Physiological and behavioral correlates of babies’ social engagement with robot and virtual human artificial intelligence agents (bibtex)
by Barbara Manini, Katherine Tsui, Adam Stone, Brian Scassellati, David Traum, Arcangelo Merla, Laura Ann Petitto
Abstract:
Exposure to the patterns of natural language in early life—especially in ways that are rich in socially contingent interaction and conversation—is among the most powerful facilitators of the human language acquisition process (Petitto et al., 2016). Adults’ infant-directed language (e.g., simple rhythmic nursery rhymes), communicated in social interactions with joint attention, supports babies’ biological predisposition to language development in the first year of life (Brook & Meltzoff, 2015). Yet many babies have minimal language exposure in early life that can have devastating consequences for their language learning and reading success—such as the deaf baby. With the aim to develop a learning tool for babies deprived of natural language input during sensitive periods in human development, we studied whether artificial intelligent agents (social robots and virtual humans) can serve as an augmentative communicative partner in early infancy. Using innovative thermal IR imaging technology, we recorded, imaged, and analyzed infants’ emotional arousal and behavioral responses during social interactions with a robot and virtual human, as compared with a real human. We asked whether babies’ physiological and behavioral responses of joint attention during these robot and virtual human interactions were similar to or different from interactions with a real human. We hypothesized that if babyartificial agent emotional arousal measures were observed to be similar to humans, then artificial agents may potentially serve as a promising tool in facilitating language learning in infants with early-life minimal language exposure. Methods: 10 hearing (nonsigning) infants (five 6-9mths; five 9-12mths). Following Meltzoff et al. (2010), after a brief familiarization period with the robot, infants participated in 6 10 episodes of robot head and eye gaze turning (left or right). Two screens were placed on each side of the robot, rendering it “looking at the screen” when it turned its head. Contiguous with the robot’s gaze/head, both screens showed a nursery rhyme in ASL, performed alternatively by a virtual human or a real human (held constant: physical features and linguistic content). Results: Time-locked/integrated infant behavior and thermal responses were analyzed (c.f., Merla, 2004; Manini et al., 2013). (1) Behavioral data showed babies followed robot gaze, yet the Thermal IR data added new insights: Significant increase in nasal-tip temperature was observed, indicative of suppression of the sympathetic activity and increase of parasympathetic/pro-social attentiveness. (2) Thermal responses with virtual human vs real human revealed a phasic decrease of temperature likely associated with increased vigilance and higher cognitive attention processes (e.g., match-mismatch analysis). Discussion: Robots and virtual humans may be effective as augmentative communicative partners for young babies. Novel here, we observed an integrated physiological and behavioral response of joint attention and social engagement during babies’ interaction with the robot. Moreover, the virtual human elicited a peaked attentional arousal reaction, which may be indicative of linguistic stimuli detection and/or a “readiness to learn.” The integration of physiological and behavioral responses provide insights that pave the way for groundbreaking applications in the field of artificial intelligence (Merla, 2014) and augmentative learning tools that promote language acquisition in young children.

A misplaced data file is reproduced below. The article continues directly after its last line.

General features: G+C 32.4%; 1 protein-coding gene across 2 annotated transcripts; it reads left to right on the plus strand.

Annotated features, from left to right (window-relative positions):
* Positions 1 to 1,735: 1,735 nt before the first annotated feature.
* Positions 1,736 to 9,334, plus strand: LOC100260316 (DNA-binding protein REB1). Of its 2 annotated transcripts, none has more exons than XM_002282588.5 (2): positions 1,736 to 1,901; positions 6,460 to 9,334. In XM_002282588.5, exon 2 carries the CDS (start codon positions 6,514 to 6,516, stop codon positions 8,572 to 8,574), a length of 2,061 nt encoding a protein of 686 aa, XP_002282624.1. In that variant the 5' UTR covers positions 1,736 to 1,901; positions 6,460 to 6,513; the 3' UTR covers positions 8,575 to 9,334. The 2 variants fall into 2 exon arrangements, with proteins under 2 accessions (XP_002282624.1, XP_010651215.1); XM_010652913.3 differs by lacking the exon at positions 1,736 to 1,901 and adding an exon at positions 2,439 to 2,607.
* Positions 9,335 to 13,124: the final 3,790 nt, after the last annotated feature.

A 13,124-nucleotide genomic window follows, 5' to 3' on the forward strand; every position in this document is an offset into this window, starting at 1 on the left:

Reference:
Physiological and behavioral correlates of babies’ social engagement with robot and virtual human artificial intelligence agents (Barbara Manini, Katherine Tsui, Adam Stone, Brian Scassellati, David Traum, Arcangelo Merla, Laura Ann Petitto), In Proceedings of SRCD, 2017.
Bibtex Entry:
@inproceedings{manini_physiological_2017,
	address = {Austin, TX},